Modern Bash Scripts

So far, this is just a short selection of items. I plan to convert this into a more elaborate form and provide examples sooner or later.


Bash has now many things built-in, that once required calling external commands. Most notably:

  • The testing of conditions used [...] which is just an alias for the program test. Just using [[...]] instead lets Bash evaluate the condition itself. This doesn't matter for single if statements, but complex scripts with loops experience a huge speed-up.
  • Simple calculation and string handling can be done by $(( 1 + I )) (instead of expr 1 + $I) and ${DIR/foo/bar} instead of calling sed.
  • Regular Expressions are build in (use [[...]])

Small bits and pieces


For an auto-generated TeX file, I want to automatically generate a CamelCase expression from filenames containing dashs and underlines. Many suggestions on the internet propose using sed or other secondary tools, but I tried to get it with Bash Buildins.

Bash has the parameter expansions ${parameter^pattern} and ${parameter,pattern} that convert the first matched character to upper or lower case. By setting the pattern to * or ?, the first letter of the variable $parameter is converted:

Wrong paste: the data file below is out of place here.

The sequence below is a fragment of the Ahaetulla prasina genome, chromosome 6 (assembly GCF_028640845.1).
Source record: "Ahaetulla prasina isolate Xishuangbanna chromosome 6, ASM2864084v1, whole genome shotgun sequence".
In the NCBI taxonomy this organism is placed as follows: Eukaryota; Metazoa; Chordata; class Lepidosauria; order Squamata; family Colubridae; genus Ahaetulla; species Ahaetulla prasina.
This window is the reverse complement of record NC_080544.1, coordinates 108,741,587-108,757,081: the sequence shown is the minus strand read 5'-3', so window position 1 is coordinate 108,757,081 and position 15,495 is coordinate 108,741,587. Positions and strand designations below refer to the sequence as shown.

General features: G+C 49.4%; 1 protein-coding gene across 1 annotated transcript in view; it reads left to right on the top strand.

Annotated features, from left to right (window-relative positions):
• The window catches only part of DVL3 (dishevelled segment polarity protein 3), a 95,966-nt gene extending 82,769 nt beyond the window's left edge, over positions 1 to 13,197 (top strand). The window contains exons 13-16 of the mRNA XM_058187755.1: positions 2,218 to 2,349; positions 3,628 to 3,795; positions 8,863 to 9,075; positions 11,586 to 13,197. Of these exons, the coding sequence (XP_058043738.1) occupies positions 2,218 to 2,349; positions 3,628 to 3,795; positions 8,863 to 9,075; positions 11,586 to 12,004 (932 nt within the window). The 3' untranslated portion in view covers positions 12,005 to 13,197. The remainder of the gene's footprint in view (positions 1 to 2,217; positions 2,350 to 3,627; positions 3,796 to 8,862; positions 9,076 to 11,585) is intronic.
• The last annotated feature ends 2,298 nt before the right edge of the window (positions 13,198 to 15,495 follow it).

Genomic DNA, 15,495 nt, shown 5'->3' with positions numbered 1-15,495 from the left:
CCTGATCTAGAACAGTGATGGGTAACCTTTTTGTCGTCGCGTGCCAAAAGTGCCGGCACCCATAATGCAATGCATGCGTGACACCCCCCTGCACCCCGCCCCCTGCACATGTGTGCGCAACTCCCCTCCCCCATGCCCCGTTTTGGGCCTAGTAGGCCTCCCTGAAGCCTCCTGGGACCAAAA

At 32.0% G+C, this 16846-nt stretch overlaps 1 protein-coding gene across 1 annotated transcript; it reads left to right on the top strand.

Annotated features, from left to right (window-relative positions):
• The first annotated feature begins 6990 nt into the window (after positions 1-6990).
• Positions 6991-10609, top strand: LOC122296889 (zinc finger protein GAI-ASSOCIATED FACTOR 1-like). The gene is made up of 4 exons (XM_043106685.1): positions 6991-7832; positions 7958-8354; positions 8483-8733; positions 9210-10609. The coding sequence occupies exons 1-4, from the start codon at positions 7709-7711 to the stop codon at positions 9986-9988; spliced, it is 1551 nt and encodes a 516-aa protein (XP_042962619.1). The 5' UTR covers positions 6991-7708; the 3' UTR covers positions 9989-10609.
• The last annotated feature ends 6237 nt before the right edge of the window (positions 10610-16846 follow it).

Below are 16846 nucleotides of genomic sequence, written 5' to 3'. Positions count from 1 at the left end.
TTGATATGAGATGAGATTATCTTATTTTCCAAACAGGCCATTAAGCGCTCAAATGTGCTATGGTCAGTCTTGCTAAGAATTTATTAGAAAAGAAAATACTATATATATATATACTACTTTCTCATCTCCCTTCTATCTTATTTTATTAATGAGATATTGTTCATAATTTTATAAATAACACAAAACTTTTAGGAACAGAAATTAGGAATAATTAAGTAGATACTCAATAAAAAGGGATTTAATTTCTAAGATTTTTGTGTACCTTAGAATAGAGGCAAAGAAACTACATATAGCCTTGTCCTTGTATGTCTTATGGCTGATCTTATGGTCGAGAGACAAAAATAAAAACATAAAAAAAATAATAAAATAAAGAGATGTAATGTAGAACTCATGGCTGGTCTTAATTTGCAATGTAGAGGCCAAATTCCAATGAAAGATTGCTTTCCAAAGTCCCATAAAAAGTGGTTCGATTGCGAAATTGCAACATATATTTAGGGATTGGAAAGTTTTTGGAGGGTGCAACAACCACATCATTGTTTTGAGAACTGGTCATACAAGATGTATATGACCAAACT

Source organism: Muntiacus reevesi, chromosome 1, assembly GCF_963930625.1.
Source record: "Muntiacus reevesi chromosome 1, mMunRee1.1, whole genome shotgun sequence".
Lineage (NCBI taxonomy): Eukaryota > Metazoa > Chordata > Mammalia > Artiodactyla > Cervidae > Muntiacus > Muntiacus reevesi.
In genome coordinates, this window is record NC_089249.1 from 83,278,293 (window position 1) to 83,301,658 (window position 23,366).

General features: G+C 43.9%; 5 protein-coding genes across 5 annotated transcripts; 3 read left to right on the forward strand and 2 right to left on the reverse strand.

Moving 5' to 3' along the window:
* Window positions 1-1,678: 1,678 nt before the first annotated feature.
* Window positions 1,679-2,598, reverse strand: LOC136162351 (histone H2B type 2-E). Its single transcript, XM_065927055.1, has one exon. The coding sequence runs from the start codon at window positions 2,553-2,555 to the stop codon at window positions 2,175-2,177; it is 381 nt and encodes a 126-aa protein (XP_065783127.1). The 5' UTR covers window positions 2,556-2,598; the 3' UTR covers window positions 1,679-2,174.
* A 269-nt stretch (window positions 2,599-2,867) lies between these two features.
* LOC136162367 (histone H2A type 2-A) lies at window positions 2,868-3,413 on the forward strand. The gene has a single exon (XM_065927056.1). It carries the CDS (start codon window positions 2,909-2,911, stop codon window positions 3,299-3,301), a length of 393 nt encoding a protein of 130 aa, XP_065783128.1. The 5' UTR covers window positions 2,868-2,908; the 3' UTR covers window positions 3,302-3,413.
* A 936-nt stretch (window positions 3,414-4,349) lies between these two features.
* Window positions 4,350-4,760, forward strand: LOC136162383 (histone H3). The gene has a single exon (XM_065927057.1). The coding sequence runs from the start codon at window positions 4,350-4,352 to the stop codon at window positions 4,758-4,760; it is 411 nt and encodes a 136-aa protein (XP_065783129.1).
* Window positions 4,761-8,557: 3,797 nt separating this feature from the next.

$ STR='abc def'
$ echo ${STR^?}
Abc def
$ echo ${STR^*}
Abc def
$ echo ${STR^^*}

There are variants with two ^^ or ,, that convert every occurence of a matched pattern. But how to convert only the first letter of every word? The solution is to use an array and apply the conversion to each element:

$ ARR=( $STR )
$ echo ${ARR[*]^*}
Abc Def

Back to the initial challenge: convert a string like my-filename_variant1. The approach is to convert the special characters to spaces and then tokenize the character string at word boundaries to an array.

$ TMP='my-filename_variant1'
$ TMP=${TMP//-/ }       # convert all '-' to spaces
$ TMP=${TMP//_/ }       # convert all '_' to spaces
$ TMP=( $TMP )          # tokeninze words to array
$ TMP=${TMP[*]^*}       # upper-case all words
$ TMP=${TMP// /}        # remove spaces
$ echo $TMP

There are probably more elegant ways with sed. I'm not sure, if it could be solved with Bash's regular expressions. And finally, I'm also not sure if this is still more efficient than a forked sed, but it is amazing what can be done with Bash alone.

Source: solved this problem with the creative help of Stackoverflow.